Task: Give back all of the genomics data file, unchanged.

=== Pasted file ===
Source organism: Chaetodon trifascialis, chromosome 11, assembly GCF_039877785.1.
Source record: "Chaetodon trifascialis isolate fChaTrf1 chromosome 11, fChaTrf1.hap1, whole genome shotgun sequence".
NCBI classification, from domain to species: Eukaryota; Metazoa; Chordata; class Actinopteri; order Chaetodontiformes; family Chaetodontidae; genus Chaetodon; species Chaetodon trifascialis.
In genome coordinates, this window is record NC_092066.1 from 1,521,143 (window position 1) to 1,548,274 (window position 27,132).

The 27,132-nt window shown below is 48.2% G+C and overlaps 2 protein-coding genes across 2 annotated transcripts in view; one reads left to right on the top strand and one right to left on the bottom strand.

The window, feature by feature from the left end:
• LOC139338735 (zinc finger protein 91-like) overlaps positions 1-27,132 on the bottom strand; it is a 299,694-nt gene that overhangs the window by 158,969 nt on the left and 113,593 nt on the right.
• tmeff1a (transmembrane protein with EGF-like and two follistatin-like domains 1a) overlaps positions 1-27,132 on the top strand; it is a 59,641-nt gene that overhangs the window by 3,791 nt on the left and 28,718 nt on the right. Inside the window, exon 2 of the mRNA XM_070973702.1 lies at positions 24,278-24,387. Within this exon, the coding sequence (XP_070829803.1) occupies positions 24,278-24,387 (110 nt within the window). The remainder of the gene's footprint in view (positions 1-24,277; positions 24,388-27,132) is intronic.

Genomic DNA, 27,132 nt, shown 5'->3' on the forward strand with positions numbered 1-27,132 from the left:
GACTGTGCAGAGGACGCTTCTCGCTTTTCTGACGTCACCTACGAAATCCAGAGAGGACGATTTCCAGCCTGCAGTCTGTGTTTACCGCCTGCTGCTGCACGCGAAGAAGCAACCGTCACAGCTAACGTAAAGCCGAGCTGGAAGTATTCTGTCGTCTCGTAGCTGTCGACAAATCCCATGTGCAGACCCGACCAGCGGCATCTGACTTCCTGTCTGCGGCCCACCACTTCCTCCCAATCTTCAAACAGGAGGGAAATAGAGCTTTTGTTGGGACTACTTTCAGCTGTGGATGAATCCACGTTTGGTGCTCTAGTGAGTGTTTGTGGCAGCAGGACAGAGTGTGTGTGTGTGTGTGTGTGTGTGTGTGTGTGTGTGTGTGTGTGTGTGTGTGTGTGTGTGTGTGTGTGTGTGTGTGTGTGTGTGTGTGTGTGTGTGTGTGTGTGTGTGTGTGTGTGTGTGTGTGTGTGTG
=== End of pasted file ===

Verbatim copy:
Source organism: Chaetodon trifascialis, chromosome 11, assembly GCF_039877785.1.
Source record: "Chaetodon trifascialis isolate fChaTrf1 chromosome 11, fChaTrf1.hap1, whole genome shotgun sequence".
NCBI classification, from domain to species: Eukaryota; Metazoa; Chordata; class Actinopteri; order Chaetodontiformes; family Chaetodontidae; genus Chaetodon; species Chaetodon trifascialis.
In genome coordinates, this window is record NC_092066.1 from 1,521,143 (window position 1) to 1,548,274 (window position 27,132).

The 27,132-nt window shown below is 48.2% G+C and overlaps 2 protein-coding genes across 2 annotated transcripts in view; one reads left to right on the top strand and one right to left on the bottom strand.

The window, feature by feature from the left end:
• LOC139338735 (zinc finger protein 91-like) overlaps positions 1-27,132 on the bottom strand; it is a 299,694-nt gene that overhangs the window by 158,969 nt on the left and 113,593 nt on the right.
• tmeff1a (transmembrane protein with EGF-like and two follistatin-like domains 1a) overlaps positions 1-27,132 on the top strand; it is a 59,641-nt gene that overhangs the window by 3,791 nt on the left and 28,718 nt on the right. Inside the window, exon 2 of the mRNA XM_070973702.1 lies at positions 24,278-24,387. Within this exon, the coding sequence (XP_070829803.1) occupies positions 24,278-24,387 (110 nt within the window). The remainder of the gene's footprint in view (positions 1-24,277; positions 24,388-27,132) is intronic.

Genomic DNA, 27,132 nt, shown 5'->3' on the forward strand with positions numbered 1-27,132 from the left:
GACTGTGCAGAGGACGCTTCTCGCTTTTCTGACGTCACCTACGAAATCCAGAGAGGACGATTTCCAGCCTGCAGTCTGTGTTTACCGCCTGCTGCTGCACGCGAAGAAGCAACCGTCACAGCTAACGTAAAGCCGAGCTGGAAGTATTCTGTCGTCTCGTAGCTGTCGACAAATCCCATGTGCAGACCCGACCAGCGGCATCTGACTTCCTGTCTGCGGCCCACCACTTCCTCCCAATCTTCAAACAGGAGGGAAATAGAGCTTTTGTTGGGACTACTTTCAGCTGTGGATGAATCCACGTTTGGTGCTCTAGTGAGTGTTTGTGGCAGCAGGACAGAGTGTGTGTGTGTGTGTGTGTGTGTGTGTGTGTGTGTGTGTGTGTGTGTGTGTGTGTGTGTGTGTGTGTGTGTGTGTGTGTGTGTGTGTGTGTGTGTGTGTGTGTGTGTGTGTGTGTGTGTGTGTGTGTGTG